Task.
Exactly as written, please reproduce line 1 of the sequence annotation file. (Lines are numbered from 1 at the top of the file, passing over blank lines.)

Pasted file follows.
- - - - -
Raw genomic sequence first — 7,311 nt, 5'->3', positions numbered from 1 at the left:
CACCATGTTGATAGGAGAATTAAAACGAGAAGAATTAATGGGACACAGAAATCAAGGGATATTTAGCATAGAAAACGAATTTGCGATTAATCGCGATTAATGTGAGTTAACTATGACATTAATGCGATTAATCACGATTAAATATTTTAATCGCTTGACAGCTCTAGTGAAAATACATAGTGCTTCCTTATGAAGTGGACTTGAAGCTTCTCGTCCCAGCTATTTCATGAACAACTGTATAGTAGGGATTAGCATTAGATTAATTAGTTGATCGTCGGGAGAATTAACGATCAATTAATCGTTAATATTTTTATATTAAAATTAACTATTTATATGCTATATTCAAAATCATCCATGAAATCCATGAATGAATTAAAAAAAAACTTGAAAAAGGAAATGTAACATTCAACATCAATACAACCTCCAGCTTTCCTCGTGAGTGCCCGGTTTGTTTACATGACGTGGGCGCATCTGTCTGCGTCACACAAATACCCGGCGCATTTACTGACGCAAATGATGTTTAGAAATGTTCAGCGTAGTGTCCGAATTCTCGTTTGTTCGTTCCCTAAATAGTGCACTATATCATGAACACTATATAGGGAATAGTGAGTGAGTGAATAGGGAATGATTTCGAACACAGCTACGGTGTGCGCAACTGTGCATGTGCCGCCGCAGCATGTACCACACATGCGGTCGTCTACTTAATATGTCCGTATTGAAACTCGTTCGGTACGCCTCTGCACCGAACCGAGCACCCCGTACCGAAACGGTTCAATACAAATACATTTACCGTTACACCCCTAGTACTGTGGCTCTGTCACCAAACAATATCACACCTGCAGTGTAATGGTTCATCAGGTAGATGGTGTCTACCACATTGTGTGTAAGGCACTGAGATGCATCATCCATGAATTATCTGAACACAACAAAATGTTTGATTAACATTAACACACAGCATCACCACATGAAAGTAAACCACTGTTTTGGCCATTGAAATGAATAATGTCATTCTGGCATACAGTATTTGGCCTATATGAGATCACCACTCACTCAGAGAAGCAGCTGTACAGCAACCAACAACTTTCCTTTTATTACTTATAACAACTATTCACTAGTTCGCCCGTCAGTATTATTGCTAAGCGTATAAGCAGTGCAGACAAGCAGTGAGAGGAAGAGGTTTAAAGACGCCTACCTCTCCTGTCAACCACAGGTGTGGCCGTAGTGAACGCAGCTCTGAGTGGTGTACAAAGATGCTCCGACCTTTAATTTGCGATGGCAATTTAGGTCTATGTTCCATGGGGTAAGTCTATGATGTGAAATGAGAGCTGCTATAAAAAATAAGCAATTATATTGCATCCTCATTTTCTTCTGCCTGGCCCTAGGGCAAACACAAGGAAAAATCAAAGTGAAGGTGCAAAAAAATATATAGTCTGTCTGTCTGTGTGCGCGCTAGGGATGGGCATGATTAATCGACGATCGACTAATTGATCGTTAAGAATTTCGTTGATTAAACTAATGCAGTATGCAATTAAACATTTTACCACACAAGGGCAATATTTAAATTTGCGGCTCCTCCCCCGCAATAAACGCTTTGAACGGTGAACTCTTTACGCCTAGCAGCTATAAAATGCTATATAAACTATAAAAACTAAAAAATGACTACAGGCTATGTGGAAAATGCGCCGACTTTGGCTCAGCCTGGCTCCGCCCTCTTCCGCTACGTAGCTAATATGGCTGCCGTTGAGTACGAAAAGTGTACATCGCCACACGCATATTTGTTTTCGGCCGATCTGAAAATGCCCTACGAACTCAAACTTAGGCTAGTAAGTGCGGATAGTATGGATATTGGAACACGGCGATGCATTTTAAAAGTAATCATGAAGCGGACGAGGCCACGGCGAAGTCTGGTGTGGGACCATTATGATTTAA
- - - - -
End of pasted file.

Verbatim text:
Raw genomic sequence first — 7,311 nt, 5'->3', positions numbered from 1 at the left: